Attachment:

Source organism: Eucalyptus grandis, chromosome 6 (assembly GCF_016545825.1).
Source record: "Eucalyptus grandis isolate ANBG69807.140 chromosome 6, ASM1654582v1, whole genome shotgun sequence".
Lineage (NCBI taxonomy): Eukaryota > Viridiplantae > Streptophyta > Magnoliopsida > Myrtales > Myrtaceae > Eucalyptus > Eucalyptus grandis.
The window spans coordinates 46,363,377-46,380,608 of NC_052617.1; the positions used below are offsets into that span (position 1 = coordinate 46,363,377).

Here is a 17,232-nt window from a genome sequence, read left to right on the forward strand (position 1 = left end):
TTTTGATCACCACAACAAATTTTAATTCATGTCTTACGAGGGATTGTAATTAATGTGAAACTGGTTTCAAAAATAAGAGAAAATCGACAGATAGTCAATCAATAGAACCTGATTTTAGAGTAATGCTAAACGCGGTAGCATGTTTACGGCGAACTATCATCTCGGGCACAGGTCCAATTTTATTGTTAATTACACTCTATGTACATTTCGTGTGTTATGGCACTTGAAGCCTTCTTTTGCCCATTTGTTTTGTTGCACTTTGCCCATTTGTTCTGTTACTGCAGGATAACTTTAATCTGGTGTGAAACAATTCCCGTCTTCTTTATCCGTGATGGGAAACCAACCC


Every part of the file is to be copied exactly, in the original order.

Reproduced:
Source organism: Eucalyptus grandis, chromosome 6 (assembly GCF_016545825.1).
Source record: "Eucalyptus grandis isolate ANBG69807.140 chromosome 6, ASM1654582v1, whole genome shotgun sequence".
Lineage (NCBI taxonomy): Eukaryota > Viridiplantae > Streptophyta > Magnoliopsida > Myrtales > Myrtaceae > Eucalyptus > Eucalyptus grandis.
The window spans coordinates 46,363,377-46,380,608 of NC_052617.1; the positions used below are offsets into that span (position 1 = coordinate 46,363,377).

Here is a 17,232-nt window from a genome sequence, read left to right on the forward strand (position 1 = left end):
TTTTGATCACCACAACAAATTTTAATTCATGTCTTACGAGGGATTGTAATTAATGTGAAACTGGTTTCAAAAATAAGAGAAAATCGACAGATAGTCAATCAATAGAACCTGATTTTAGAGTAATGCTAAACGCGGTAGCATGTTTACGGCGAACTATCATCTCGGGCACAGGTCCAATTTTATTGTTAATTACACTCTATGTACATTTCGTGTGTTATGGCACTTGAAGCCTTCTTTTGCCCATTTGTTTTGTTGCACTTTGCCCATTTGTTCTGTTACTGCAGGATAACTTTAATCTGGTGTGAAACAATTCCCGTCTTCTTTATCCGTGATGGGAAACCAACCC